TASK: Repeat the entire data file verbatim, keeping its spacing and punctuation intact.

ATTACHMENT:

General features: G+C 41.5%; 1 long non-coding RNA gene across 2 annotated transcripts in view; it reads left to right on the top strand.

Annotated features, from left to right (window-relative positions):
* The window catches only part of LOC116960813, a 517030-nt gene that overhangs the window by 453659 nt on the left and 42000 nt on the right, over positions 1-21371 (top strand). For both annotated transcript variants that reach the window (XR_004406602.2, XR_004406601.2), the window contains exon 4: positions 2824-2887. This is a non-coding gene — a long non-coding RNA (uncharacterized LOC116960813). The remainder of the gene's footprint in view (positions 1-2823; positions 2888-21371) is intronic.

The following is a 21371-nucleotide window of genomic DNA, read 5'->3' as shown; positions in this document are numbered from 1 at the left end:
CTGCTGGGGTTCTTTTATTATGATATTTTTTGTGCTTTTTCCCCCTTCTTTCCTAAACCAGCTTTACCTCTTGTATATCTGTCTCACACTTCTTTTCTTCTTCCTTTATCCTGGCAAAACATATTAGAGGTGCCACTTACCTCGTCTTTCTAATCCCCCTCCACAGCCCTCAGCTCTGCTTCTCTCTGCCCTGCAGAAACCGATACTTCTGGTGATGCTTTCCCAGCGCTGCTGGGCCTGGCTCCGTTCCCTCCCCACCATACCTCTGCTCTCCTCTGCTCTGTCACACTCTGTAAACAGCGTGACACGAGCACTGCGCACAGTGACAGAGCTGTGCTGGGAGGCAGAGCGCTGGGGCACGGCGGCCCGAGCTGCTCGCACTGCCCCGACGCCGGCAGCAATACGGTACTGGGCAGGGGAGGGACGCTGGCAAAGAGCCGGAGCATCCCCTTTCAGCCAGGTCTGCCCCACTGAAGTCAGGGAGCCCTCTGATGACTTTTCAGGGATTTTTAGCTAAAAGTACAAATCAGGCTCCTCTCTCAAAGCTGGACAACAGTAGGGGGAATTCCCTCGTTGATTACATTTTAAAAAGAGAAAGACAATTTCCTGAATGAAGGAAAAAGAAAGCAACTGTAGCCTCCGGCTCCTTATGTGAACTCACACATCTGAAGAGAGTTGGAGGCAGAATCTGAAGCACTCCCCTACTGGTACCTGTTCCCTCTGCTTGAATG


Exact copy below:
General features: G+C 41.5%; 1 long non-coding RNA gene across 2 annotated transcripts in view; it reads left to right on the top strand.

Annotated features, from left to right (window-relative positions):
* The window catches only part of LOC116960813, a 517030-nt gene that overhangs the window by 453659 nt on the left and 42000 nt on the right, over positions 1-21371 (top strand). For both annotated transcript variants that reach the window (XR_004406602.2, XR_004406601.2), the window contains exon 4: positions 2824-2887. This is a non-coding gene — a long non-coding RNA (uncharacterized LOC116960813). The remainder of the gene's footprint in view (positions 1-2823; positions 2888-21371) is intronic.

The following is a 21371-nucleotide window of genomic DNA, read 5'->3' as shown; positions in this document are numbered from 1 at the left end:
CTGCTGGGGTTCTTTTATTATGATATTTTTTGTGCTTTTTCCCCCTTCTTTCCTAAACCAGCTTTACCTCTTGTATATCTGTCTCACACTTCTTTTCTTCTTCCTTTATCCTGGCAAAACATATTAGAGGTGCCACTTACCTCGTCTTTCTAATCCCCCTCCACAGCCCTCAGCTCTGCTTCTCTCTGCCCTGCAGAAACCGATACTTCTGGTGATGCTTTCCCAGCGCTGCTGGGCCTGGCTCCGTTCCCTCCCCACCATACCTCTGCTCTCCTCTGCTCTGTCACACTCTGTAAACAGCGTGACACGAGCACTGCGCACAGTGACAGAGCTGTGCTGGGAGGCAGAGCGCTGGGGCACGGCGGCCCGAGCTGCTCGCACTGCCCCGACGCCGGCAGCAATACGGTACTGGGCAGGGGAGGGACGCTGGCAAAGAGCCGGAGCATCCCCTTTCAGCCAGGTCTGCCCCACTGAAGTCAGGGAGCCCTCTGATGACTTTTCAGGGATTTTTAGCTAAAAGTACAAATCAGGCTCCTCTCTCAAAGCTGGACAACAGTAGGGGGAATTCCCTCGTTGATTACATTTTAAAAAGAGAAAGACAATTTCCTGAATGAAGGAAAAAGAAAGCAACTGTAGCCTCCGGCTCCTTATGTGAACTCACACATCTGAAGAGAGTTGGAGGCAGAATCTGAAGCACTCCCCTACTGGTACCTGTTCCCTCTGCTTGAATG